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The Mystery of Humor 

Pat McManus is writing mystery novels now. He’s still funny.

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I met Pat McManus at a log cabin-style Western restaurant, which seemed fitting considering his more than a half-century of writing outdoor humor. We sat for a while talking about writing, his days freelancing for the local news, and bad movies and TV. He can’t stand Criminal Minds.

He talked a bit about editors — who, in McManus’ description, come off somewhat like the wild animals in his stories. He told me about a time early in his career when an editor called asking when he was going to get McManus’ latest column, already overdue. It hasn’t arrived yet? McManus replied, acting astounded at the state of the postal service. The editor was happy to hear it had been mailed and asked what it was called. It’s called… McManus began, frantically looking around the room for a title to give his unwritten, not-even-thought-out story, “’The Green Box’….” He quickly realized how hard it is to write a story about a green box.

When foraying into mystery writing after a lifetime in the odd genre of wilderness shtick (population: one), McManus decided to write the story before showing it to anyone. Initially, that didn’t help much.

The first publisher passed on the exploits of Sheriff Bo Tully, concerned that it was too “soft.” There are no swear words or any graphic sex in the book, only “implied activity.” McManus preferred to rely on the reader’s imagination, and eventually found a home at Simon & Schuster. It turns out the approach is just the right amount of “soft”: The series’ first two novels sold very well.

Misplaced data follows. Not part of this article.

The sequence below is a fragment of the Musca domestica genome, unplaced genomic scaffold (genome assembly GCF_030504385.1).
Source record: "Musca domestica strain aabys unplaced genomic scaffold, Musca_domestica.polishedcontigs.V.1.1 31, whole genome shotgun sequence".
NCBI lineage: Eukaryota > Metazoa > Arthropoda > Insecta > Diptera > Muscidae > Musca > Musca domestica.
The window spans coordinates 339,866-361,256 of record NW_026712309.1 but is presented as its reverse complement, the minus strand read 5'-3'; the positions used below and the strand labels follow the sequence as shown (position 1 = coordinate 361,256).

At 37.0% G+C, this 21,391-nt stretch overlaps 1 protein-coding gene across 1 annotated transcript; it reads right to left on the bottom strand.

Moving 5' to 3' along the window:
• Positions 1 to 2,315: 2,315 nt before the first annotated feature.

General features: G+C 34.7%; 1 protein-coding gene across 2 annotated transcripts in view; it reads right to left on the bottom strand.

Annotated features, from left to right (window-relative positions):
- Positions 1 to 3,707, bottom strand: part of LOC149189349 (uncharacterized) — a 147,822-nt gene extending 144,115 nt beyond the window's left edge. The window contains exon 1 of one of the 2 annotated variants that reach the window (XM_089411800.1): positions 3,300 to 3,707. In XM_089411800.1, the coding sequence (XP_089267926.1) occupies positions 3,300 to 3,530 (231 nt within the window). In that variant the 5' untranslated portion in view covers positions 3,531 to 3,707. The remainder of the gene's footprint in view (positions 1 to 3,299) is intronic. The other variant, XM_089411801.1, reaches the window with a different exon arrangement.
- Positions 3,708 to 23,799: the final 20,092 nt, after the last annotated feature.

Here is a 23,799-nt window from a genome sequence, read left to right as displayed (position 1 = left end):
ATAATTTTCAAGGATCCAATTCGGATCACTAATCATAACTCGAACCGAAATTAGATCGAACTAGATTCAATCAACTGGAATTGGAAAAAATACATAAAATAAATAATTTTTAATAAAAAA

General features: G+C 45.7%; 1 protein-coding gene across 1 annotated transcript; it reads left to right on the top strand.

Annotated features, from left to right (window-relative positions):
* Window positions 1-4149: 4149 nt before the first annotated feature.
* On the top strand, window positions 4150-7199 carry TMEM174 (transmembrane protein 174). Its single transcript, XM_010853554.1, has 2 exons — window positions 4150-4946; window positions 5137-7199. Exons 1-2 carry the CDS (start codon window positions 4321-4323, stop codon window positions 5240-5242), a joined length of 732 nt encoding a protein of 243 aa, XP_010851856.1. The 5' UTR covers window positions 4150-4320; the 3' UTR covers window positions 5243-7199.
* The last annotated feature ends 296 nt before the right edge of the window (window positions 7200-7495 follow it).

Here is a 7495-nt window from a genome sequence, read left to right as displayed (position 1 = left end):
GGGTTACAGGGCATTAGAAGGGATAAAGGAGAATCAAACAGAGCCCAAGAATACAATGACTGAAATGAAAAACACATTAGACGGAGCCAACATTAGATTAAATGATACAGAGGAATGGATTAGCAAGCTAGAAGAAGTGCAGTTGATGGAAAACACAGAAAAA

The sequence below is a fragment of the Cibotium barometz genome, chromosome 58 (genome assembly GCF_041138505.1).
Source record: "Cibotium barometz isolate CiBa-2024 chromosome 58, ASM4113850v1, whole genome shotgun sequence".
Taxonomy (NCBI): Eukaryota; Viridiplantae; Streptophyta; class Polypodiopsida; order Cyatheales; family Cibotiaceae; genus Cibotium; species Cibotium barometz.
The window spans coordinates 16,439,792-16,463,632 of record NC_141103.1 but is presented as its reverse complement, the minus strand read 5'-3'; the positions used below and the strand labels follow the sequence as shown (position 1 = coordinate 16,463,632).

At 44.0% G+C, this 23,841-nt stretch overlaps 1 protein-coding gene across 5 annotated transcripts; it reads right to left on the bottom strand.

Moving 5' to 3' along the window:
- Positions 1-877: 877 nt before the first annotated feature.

The recently released third book, The Double-Jack Murders, follows Sheriff Bo Tully through the eccentric and fictional Blight County, Idaho. The protagonist finds himself searching for elusive killers while surrounded by gorgeous women, including a beautiful FBI agent helping him with the case. McManus explains that in his novels, the women are always interested in the middle-aged detective:

“See, this is fiction.”

He’s switched to mysteries for a liberating change of pace. “With [mystery] novels, the humor can come as kind of a surprise,” McManus says. “If you’re writing short humor, that’s the whole point of the story.”

McManus says he still doesn’t know how his work is going to turn out until it’s in front of an audience or on a bookshelf. But he thinks he’ll probably be writing for the rest of his life. “You don’t have to be too sharp,” he says, to be a writer.

At the least, though, you have to be persistent.

Pat McManus reads from The Double-Jack Murders at Auntie’s Bookstore, 402 W. Main Ave., on Sunday, Nov. 22, at 12:30 pm. Free. Visit auntiesbooks.com or call 838- 0206.

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